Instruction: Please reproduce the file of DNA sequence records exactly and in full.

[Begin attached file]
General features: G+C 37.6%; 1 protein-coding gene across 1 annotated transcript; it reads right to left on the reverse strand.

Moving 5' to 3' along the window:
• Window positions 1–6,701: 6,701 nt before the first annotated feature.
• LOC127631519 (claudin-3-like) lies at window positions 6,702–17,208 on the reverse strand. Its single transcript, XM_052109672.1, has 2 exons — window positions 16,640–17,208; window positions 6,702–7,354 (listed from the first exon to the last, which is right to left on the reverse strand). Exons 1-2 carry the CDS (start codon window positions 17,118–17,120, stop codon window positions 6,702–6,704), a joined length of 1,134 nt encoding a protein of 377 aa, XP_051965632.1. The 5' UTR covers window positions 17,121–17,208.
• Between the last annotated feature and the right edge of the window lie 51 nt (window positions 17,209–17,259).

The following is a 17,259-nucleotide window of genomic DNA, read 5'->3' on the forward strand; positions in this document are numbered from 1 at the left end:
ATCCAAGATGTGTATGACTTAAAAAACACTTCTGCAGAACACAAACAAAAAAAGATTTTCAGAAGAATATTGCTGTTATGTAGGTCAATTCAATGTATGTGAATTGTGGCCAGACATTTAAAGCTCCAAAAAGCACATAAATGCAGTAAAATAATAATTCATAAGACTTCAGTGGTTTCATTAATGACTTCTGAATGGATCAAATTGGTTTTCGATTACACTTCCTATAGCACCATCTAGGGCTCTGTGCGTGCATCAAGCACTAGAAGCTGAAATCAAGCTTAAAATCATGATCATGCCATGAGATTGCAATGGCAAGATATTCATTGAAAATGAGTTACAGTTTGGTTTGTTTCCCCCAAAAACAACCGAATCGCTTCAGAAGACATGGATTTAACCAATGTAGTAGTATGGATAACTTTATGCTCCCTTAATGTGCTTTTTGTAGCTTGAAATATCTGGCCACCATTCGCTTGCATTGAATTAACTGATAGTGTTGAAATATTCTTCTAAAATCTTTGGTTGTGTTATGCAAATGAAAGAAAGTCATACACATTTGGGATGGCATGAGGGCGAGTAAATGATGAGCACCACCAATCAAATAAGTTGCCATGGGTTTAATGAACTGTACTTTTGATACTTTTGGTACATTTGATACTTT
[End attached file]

General features: G+C 37.6%; 1 protein-coding gene across 1 annotated transcript; it reads right to left on the reverse strand.

Moving 5' to 3' along the window:
• Window positions 1–6,701: 6,701 nt before the first annotated feature.
• LOC127631519 (claudin-3-like) lies at window positions 6,702–17,208 on the reverse strand. Its single transcript, XM_052109672.1, has 2 exons — window positions 16,640–17,208; window positions 6,702–7,354 (listed from the first exon to the last, which is right to left on the reverse strand). Exons 1-2 carry the CDS (start codon window positions 17,118–17,120, stop codon window positions 6,702–6,704), a joined length of 1,134 nt encoding a protein of 377 aa, XP_051965632.1. The 5' UTR covers window positions 17,121–17,208.
• Between the last annotated feature and the right edge of the window lie 51 nt (window positions 17,209–17,259).

The following is a 17,259-nucleotide window of genomic DNA, read 5'->3' on the forward strand; positions in this document are numbered from 1 at the left end:
ATCCAAGATGTGTATGACTTAAAAAACACTTCTGCAGAACACAAACAAAAAAAGATTTTCAGAAGAATATTGCTGTTATGTAGGTCAATTCAATGTATGTGAATTGTGGCCAGACATTTAAAGCTCCAAAAAGCACATAAATGCAGTAAAATAATAATTCATAAGACTTCAGTGGTTTCATTAATGACTTCTGAATGGATCAAATTGGTTTTCGATTACACTTCCTATAGCACCATCTAGGGCTCTGTGCGTGCATCAAGCACTAGAAGCTGAAATCAAGCTTAAAATCATGATCATGCCATGAGATTGCAATGGCAAGATATTCATTGAAAATGAGTTACAGTTTGGTTTGTTTCCCCCAAAAACAACCGAATCGCTTCAGAAGACATGGATTTAACCAATGTAGTAGTATGGATAACTTTATGCTCCCTTAATGTGCTTTTTGTAGCTTGAAATATCTGGCCACCATTCGCTTGCATTGAATTAACTGATAGTGTTGAAATATTCTTCTAAAATCTTTGGTTGTGTTATGCAAATGAAAGAAAGTCATACACATTTGGGATGGCATGAGGGCGAGTAAATGATGAGCACCACCAATCAAATAAGTTGCCATGGGTTTAATGAACTGTACTTTTGATACTTTTGGTACATTTGATACTTT